Happy birthday, email – the world’s first internet service

| In SMX Blog |
Happy Birthday Email

What this greybeard can teach us about cybersecurity

Don’t look now, but email as we know it just turned 50. In 1971, MIT graduate Ray Tomlinson sent the first-ever email between two computers, using the @ symbol to identify a recipient.

What was the content? Nothing much, really. Ray said whatever he sent was “entirely forgettable and I have, therefore, forgotten them.” It’s commonly accepted that it would have been a keyboard mashed QWERTYUIOP.

The email was a side project, too – Ray was supposed to be building software to allow people to send messages back and forth on the same computer. This was, of course, during a time when many computers were shared. When he showed a colleague his successful email, he reportedly said: “Don’t tell anyone! This isn’t what we’re supposed to be working on.” 

This was the surprisingly humble beginning of what has become our most ubiquitous communications tool.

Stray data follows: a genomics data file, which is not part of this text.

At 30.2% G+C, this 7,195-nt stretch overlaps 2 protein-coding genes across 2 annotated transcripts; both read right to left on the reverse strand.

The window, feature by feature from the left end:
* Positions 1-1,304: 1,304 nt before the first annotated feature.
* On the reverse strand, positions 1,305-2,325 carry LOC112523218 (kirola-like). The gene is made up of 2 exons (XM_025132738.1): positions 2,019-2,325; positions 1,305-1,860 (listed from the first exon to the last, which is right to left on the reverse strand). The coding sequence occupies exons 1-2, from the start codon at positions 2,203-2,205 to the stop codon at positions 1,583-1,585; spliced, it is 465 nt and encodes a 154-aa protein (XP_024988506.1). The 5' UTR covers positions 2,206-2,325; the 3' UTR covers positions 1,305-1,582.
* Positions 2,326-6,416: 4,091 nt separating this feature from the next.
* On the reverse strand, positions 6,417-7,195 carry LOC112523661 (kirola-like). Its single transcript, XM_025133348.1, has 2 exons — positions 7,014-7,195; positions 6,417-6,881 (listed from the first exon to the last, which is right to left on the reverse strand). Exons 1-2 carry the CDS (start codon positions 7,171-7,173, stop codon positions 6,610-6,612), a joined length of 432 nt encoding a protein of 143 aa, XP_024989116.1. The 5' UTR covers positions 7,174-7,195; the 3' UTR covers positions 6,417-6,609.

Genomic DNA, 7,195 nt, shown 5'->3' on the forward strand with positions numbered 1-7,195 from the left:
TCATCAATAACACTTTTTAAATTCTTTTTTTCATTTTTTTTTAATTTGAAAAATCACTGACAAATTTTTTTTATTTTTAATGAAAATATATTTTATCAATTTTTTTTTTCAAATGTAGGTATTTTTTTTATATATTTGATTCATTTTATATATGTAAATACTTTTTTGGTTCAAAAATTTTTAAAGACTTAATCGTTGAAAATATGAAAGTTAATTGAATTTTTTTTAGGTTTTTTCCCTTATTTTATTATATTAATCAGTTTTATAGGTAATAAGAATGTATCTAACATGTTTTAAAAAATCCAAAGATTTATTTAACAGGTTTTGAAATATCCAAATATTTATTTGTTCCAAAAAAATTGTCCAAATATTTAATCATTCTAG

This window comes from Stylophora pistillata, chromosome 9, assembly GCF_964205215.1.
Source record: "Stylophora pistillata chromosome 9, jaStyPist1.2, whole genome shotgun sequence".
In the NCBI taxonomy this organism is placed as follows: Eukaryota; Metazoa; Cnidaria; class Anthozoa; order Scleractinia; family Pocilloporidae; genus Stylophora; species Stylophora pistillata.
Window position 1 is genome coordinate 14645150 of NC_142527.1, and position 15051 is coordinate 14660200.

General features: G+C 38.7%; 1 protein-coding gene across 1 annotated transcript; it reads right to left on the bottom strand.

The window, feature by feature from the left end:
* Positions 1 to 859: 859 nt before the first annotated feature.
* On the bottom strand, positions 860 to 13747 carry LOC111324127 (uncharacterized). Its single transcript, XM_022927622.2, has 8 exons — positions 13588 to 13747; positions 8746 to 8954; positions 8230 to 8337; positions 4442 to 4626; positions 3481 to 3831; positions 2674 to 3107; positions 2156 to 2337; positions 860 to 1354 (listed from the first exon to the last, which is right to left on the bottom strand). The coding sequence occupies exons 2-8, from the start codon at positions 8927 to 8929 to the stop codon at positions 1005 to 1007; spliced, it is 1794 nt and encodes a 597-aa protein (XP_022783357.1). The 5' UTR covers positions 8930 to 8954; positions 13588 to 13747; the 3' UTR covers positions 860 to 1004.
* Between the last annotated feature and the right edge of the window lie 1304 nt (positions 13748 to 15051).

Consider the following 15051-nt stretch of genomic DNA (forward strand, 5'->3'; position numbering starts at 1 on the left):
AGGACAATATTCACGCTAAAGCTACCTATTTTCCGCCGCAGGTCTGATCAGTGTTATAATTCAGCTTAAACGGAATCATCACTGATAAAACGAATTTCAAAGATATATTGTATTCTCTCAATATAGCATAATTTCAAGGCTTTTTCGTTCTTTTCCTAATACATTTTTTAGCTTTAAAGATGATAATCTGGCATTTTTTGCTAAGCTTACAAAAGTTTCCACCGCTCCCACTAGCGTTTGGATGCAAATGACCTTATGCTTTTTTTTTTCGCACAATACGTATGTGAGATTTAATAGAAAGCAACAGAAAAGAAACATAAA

Email started cybersecurity

Email is, in digital terms, old technology. Much of our modern-day cybersecurity language and concepts were originally deployed to protect email users.

The sad irony is that email often doesn’t benefit from those modern security techniques – not because you can’t apply two-factor authentication to email, for example, but because people simply don’t think to.

On the flip side, its longevity means we have five decades of failures and successes to learn from – we can spot the cybersecurity pitfalls email has gone through to help us understand what to avoid with new technologies.

The biggest risk was, and still is, people.

While cybersecurity has technical solutions, it was and will always remain about the fallibility of humans. Almost from the minute email had users, it also had cyberattackers, most of them moving tried-and-true scam techniques from the analogue to the digital world. Take, for example, the Nigerian prince scam-emails, also known as advance-fee fraud or 419. This began life as hard-copy letters sent through the post, itself a variation on a centuries-old swindle.

“The con’s healthy persistence suggests that everything comes back to human nature: to the greed and credulity of us.”  - Finn Brunton, Boston Globe

The lesson: design around humans

Accepting and expecting that humans are easily fooled is the key to exceptional cybersecurity. It means cybersecurity systems can be designed away from relying on user vigilance or scepticism, to work with our flaws instead of expecting us to overcome them.

So, join us in raising a glass to the grandparent of internet services, which has so much still to teach us if we’re just willing to listen.

Photo by Annie Spratt on Unsplash